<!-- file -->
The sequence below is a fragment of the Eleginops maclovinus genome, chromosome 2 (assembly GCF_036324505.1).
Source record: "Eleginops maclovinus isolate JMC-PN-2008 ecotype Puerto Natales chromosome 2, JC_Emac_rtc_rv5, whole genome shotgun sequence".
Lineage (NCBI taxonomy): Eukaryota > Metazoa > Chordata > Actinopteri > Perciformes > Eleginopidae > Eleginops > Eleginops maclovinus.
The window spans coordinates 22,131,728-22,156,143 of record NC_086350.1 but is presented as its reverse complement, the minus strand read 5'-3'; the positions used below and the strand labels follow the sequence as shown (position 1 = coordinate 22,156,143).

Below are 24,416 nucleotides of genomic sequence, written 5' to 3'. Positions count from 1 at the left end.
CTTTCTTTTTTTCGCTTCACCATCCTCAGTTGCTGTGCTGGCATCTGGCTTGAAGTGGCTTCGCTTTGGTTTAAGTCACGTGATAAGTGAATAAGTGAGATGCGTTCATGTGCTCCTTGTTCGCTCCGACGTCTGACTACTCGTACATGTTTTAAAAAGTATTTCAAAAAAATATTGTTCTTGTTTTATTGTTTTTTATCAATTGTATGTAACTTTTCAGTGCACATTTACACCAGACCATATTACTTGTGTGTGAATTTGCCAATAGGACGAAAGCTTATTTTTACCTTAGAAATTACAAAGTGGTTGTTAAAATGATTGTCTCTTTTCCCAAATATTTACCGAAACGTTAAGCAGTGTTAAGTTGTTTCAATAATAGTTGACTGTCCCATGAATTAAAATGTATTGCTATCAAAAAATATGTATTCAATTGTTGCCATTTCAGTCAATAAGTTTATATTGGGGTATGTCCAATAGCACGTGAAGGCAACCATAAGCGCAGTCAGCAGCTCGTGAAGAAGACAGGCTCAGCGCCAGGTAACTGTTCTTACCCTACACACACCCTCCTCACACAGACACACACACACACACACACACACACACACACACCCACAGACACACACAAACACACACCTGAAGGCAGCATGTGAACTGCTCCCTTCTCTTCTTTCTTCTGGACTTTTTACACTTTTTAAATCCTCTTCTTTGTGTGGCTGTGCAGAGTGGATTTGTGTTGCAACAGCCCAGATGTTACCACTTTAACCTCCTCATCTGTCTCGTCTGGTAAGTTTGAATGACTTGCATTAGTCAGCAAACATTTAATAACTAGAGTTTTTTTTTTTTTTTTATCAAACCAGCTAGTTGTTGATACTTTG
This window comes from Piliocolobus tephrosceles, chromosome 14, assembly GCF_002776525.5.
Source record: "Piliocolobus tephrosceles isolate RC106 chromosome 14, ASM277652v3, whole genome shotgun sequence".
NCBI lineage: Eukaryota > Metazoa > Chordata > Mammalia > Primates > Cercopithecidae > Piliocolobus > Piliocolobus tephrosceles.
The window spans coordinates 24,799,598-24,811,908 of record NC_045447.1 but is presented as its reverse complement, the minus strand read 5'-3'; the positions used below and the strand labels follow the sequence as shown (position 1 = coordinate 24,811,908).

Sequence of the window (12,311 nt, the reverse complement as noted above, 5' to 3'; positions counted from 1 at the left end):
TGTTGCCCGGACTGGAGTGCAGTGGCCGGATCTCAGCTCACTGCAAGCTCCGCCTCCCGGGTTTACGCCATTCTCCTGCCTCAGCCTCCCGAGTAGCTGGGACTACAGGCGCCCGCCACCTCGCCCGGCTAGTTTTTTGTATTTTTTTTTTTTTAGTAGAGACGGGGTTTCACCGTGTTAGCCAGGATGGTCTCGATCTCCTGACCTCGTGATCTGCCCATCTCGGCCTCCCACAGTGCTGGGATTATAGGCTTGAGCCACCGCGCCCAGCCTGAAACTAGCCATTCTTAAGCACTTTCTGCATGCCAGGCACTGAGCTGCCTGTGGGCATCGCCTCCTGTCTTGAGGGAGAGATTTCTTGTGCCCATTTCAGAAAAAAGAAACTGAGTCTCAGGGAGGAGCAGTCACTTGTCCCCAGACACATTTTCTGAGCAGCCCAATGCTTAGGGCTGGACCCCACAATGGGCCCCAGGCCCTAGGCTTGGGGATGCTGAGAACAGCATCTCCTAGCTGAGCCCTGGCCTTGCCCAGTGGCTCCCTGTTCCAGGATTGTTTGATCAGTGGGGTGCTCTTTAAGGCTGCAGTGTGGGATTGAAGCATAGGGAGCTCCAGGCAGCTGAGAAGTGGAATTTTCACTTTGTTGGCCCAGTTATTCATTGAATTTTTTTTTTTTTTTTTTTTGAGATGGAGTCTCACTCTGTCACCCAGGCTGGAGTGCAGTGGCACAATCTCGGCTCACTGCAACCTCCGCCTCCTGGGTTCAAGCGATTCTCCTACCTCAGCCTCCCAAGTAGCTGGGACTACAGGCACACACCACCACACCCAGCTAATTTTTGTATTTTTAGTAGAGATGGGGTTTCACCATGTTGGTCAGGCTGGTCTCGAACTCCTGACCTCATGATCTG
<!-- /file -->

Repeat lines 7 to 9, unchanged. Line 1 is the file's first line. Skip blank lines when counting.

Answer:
This window comes from Piliocolobus tephrosceles, chromosome 14, assembly GCF_002776525.5.
Source record: "Piliocolobus tephrosceles isolate RC106 chromosome 14, ASM277652v3, whole genome shotgun sequence".
NCBI lineage: Eukaryota > Metazoa > Chordata > Mammalia > Primates > Cercopithecidae > Piliocolobus > Piliocolobus tephrosceles.